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A groundbreaking new study by the Government Accountability Office (GAO) demonstrates that Health Savings Accounts (HSAs) — tax-favored savings accounts attached to high-deductible health insurance plans established under the 2003 Medicare drug law — are heavily skewed toward affluent individuals.br> It is true that the GAO study did find that 51% of those with HSAs had incomes of $75,000 or more. However, it is also true that nearly 30% had incomes under $50,000 and about 15% had incomes under $30,000, strongly suggesting that HSA policies have appeal to those with lower incomes.
Yet the GAO study doesn’t tell us nearly as much as CBPP and other leftists think. First, the GAO culled its data from IRS returns of 2004, the first year in which HSAs were widely available. What the GAO has captured is probably not the effect of income, but education. People who are better educated often consider themselves well informed and are thus more willing to risk trying a new product. Thus, it is not surprising that the first year that HSAs were available, better-educated people were more likely than the less educated to choose them. The reason the GAO indicated higher income people are flocking to HSAs is that people with more education also tend to have higher incomes. Indeed, Greg Scandlen of Consumers for Health Care Choices rightly faults the GAO for not controlling for the effect of education: “The implication that ‘the wealthy’ are more attracted to HSAs would only apply if wealthier people choose the HSA more frequently than non-wealthy people of the same educational attainment.”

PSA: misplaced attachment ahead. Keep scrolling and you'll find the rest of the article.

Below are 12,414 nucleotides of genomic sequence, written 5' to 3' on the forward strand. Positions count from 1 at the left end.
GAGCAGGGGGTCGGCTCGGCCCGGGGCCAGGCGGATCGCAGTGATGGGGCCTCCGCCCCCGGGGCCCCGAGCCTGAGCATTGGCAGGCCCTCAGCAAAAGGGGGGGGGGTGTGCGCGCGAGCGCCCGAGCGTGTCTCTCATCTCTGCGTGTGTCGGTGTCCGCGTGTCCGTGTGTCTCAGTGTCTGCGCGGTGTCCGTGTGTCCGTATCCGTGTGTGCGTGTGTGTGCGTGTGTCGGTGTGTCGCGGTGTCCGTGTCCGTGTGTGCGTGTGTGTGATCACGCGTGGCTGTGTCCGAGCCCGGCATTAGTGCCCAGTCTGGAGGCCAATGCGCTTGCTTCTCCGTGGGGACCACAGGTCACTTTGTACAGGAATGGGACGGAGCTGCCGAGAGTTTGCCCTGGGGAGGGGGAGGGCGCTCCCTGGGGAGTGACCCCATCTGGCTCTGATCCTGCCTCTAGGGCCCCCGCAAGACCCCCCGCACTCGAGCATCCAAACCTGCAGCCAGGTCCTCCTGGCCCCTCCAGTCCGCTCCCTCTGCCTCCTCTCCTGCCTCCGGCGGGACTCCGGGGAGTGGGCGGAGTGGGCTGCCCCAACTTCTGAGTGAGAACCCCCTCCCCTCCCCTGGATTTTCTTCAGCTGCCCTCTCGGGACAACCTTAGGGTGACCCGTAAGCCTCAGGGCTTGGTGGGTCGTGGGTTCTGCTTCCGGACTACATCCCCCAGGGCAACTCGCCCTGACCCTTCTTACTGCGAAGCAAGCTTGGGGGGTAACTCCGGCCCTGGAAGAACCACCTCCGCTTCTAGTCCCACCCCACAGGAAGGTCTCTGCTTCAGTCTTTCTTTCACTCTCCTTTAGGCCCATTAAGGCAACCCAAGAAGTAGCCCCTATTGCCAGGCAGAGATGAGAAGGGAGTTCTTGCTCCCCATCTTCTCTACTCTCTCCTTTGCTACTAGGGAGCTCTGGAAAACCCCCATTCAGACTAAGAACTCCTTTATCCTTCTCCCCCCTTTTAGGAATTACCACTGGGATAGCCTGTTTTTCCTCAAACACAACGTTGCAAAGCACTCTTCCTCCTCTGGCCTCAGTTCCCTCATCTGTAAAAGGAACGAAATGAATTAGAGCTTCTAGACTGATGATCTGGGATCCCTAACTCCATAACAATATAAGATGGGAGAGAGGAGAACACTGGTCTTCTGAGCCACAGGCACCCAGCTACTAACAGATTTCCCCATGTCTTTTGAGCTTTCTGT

The experience of HSAs will probably mimic that of other new products, with increasing numbers of people of all demographic backgrounds choosing them as time goes on. Data on the first year that HSAs were available only tells us who was likely to adopt HSAs in, well, the first year they were available.
A recent survey of 3,000 health insurance consumers by BlueCross BlueShield that looked at the recent experience of HSA policyholders showed that HSAs are performing quite well. The survey found that the percentage of those with HSA policies reporting either fair or poor health was similar to those in more traditional plans, suggesting that HSAs are not merely for the healthy. It also shows that the lower cost of an HSA policy appeals to the uninsured: 10% of those who chose HSAs were previously uninsured vs. only 3% of those who chose more traditional plans.
It will be several years before we know whether CDHC will ultimately transform our health-care system, but the early evidence is promising. While CDHC has barely gotten out of the starting gate, the left is already claiming that it has lost the race. Too bad the left doesn’t show similar impatience with government-run health-care programs. Perhaps if it did, we’d have a much better health-care system today.
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